(mouse-buttons :vec2)
                         (screen-res :vec2))
  ;; here is the hash function we pass in ↓↓↓↓↓↓
  (v3! (+ 0.4 (* (perlin-noise #'sgim-qpp-hash-2-per-corner
                               (* uv 5))

In that code we call perlin-noise passing in the hashing function we would like it to use. And here is the generated GLSL.

// vertex-stage
#version 450

uniform float NOW;
uniform vec2 MOUSE;
uniform vec2 MOUSE_NORM;
uniform vec2 MOUSE_BUTTONS;
uniform vec2 SCREEN_RES;

vec3 CTOY_QUAD_FRAG(vec2 UV);
float PERLIN_NOISE(vec2 P);
vec2 PERLIN_QUINTIC(vec2 X2);
vec4 SGIM_QPP_HASH_2_PER_CORNER(vec2 GRID_CELL, out vec4 return_1);
vec4 QPP_RESOLVE(vec4 X1);
vec4 QPP_PERMUTE(vec4 X0);

    return (X - (floor((X * (1.0f / 289.0f))) * 289.0f));

vec4 QPP_PERMUTE(vec4 X0)
    return (fract((X0 * (((34.0f / 289.0f) * X0) + vec4((1.0f / 289.0f))))) * 289.0f);

vec4 QPP_RESOLVE(vec4 X1)
    return fract((X1 * (7.0f / 288.0f)));

vec4 SGIM_QPP_HASH_2_PER_CORNER(vec2 GRID_CELL, out vec4 return_1)
    vec4 HASH_0;
    vec4 HASH_1;
    vec4 HASH_COORD = QPP_COORD_PREPARE(vec4(GRID_CELL.xy,(GRID_CELL.xy + vec2(1.0f))));
    vec4 g_G5388 = HASH_0;
    return_1 = HASH_1;
    return g_G5388;

vec2 PERLIN_QUINTIC(vec2 X2)
    return (X2 * (X2 * (X2 * ((X2 * ((X2 * 6.0f) - vec2(15.0f))) + vec2(10.0f)))));

float PERLIN_NOISE(vec2 P)
    vec2 PI = floor(P);
    vec4 PF_PFMIN1 = (P.xyxy - vec4(PI,(PI + vec2(1.0f))));
    vec4 MVB_0;
    vec4 MVB_1;
	// Here is that hashing function in the GLSL
	//         ↓↓↓↓↓↓↓↓↓↓↓↓↓↓↓↓↓↓↓↓
    vec4 GRAD_X = (MVB_0 - vec4(0.49999));
    vec4 GRAD_Y = (MVB_1 - vec4(0.49999));
    vec4 GRAD_RESULTS = (inversesqrt(((GRAD_X * GRAD_X) + (GRAD_Y * GRAD_Y))) * ((GRAD_X * PF_PFMIN1.xzxz) + (GRAD_Y * PF_PFMIN1.yyww)));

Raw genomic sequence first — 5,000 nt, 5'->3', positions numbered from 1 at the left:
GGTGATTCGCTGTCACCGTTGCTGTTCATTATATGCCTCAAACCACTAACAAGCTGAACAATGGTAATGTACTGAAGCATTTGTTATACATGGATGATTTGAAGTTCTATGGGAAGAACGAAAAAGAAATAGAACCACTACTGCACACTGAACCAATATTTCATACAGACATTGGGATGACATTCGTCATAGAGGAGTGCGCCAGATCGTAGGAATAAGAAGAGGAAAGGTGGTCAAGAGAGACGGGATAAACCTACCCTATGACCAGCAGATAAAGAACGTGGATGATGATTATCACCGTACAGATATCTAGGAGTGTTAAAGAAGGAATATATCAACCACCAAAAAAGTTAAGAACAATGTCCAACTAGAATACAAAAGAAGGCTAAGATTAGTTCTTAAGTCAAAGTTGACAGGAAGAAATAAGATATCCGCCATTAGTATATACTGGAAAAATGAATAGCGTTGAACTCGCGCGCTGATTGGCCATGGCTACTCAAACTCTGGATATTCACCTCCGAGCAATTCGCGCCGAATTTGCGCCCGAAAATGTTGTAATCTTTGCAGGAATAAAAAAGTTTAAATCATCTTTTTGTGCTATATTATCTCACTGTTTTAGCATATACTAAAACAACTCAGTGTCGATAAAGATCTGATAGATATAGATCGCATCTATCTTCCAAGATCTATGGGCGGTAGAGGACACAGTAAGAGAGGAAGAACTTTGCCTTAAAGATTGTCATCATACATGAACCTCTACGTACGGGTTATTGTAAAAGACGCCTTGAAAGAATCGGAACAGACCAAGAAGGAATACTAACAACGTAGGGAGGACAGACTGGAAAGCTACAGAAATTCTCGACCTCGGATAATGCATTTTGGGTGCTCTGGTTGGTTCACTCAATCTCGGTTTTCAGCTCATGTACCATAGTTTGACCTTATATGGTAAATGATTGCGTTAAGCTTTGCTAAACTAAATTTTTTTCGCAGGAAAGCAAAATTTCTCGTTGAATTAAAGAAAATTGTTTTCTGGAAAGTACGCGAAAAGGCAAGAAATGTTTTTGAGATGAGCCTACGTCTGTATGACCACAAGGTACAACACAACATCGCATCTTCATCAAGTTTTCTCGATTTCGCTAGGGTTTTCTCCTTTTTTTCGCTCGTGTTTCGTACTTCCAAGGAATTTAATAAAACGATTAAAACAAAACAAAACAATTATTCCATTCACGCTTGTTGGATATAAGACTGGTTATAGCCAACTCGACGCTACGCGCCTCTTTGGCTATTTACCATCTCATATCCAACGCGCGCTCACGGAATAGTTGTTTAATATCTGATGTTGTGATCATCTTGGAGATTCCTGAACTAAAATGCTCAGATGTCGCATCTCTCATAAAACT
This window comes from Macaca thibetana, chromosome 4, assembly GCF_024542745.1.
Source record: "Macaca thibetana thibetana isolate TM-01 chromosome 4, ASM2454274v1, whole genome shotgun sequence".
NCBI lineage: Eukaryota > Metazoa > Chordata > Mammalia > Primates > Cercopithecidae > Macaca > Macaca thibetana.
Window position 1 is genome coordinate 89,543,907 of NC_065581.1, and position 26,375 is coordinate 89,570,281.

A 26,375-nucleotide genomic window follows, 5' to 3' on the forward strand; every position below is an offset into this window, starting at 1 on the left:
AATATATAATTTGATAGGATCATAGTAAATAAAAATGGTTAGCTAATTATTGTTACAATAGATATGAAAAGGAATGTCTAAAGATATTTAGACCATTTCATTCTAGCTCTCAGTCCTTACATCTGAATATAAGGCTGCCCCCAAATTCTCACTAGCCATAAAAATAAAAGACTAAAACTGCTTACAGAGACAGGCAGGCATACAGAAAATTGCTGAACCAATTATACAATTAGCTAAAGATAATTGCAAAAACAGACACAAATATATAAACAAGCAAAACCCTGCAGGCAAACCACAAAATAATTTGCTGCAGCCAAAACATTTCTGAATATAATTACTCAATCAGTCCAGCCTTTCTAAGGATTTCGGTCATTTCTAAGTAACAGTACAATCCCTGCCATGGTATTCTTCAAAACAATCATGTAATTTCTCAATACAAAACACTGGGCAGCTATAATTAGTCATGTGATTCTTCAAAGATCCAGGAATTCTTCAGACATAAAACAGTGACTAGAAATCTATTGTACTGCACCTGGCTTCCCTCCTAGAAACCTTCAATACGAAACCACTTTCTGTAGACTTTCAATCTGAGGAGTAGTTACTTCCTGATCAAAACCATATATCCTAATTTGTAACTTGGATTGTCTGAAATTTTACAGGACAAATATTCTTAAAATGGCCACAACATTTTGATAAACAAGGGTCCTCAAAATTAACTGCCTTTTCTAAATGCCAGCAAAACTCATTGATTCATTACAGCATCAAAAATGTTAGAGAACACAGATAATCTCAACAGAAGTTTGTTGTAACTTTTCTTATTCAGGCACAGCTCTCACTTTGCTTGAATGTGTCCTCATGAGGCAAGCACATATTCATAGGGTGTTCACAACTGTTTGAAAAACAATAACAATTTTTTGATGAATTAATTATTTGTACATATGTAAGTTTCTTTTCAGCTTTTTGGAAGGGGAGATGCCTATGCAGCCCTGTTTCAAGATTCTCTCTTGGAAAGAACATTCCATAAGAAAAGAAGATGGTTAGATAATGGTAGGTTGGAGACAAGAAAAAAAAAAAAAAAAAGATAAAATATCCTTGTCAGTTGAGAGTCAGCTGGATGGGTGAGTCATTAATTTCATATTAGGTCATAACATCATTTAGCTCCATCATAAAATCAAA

GRAD_RESULTS *= vec4(1.4142135623730950488016887242097);
    vec4 BLEND2 = vec4(BLEND,(vec2(1.0f) - BLEND));
    return dot(GRAD_RESULTS,(BLEND2.zxzx * BLEND2.wwyy));

vec3 CTOY_QUAD_FRAG(vec2 UV)
    return vec3((0.4f + (PERLIN_NOISE((UV * float(5))) * 0.5f)));

void main()
    CTOY_QUAD_FRAG(<dummy v-vec2>);
    gl_Position = vec4(float(1),float(2),float(3),float(4));

I’m stoked at how natural the function call looks in the resulting code. Also it’s extra func that the function passed in has 2 return values and everything just worked :)

For completeness here are a couple of the other functions involved

(defun-g perlin-noise ((hash-func (function (:vec2) (:vec4 :vec4)))
                       (p :vec2))
  ;; looks much better than revised noise in 2D, and with an efficent hash
  ;; function runs at about the same speed.
  ;; requires 2 random numbers per point.
  (let* ((pi (floor p))
         (pf-pfmin1 (- (s~ p :xyxy) (v! pi (+ pi (v2! 1.0))))))
    (multiple-value-bind (hash-x hash-y) (funcall hash-func pi)
      (let* ((grad-x (- hash-x (v4! "0.49999")))
             (grad-y (- hash-y (v4! "0.49999")))
              (* (inversesqrt (+ (* grad-x grad-x) (* grad-y grad-y)))
                 (+ (* grad-x (s~ pf-pfmin1 :xzxz))
                    (* grad-y (s~ pf-pfmin1 :yyww))))))
        (multf grad-results (v4! "1.4142135623730950488016887242097"))
        (let* ((blend (perlin-quintic (s~ pf-pfmin1 :xy)))
               (blend2 (v! blend (- (v2! 1.0) blend))))
          (dot grad-results (* (s~ blend2 :zxzx) (s~ blend2 :wwyy))))))))
(defun-g sgim-qpp-hash-2-per-corner ((grid-cell :vec2))
  (let (((hash-0 :vec4)) ((hash-1 :vec4)))
    (let* ((hash-coord
             (v! (s~ grid-cell :xy) (+ (s~ grid-cell :xy) (v2! 1.0))))))
      (setf hash-0
             (+ (qpp-permute (s~ hash-coord :xzxz)) (s~ hash-coord :yyww))))
      (setf hash-1 (qpp-resolve (qpp-permute hash-0)))
      (setf hash-0 (qpp-resolve hash-0)))
    (values hash-0 hash-1)))

All credit of implementation goes to Brian Sharpe for this excellent noise library


OK I’ll stop now and spare you more details. I’m just so happy to see this behaving.

Have a great week.



Published: May 09 2017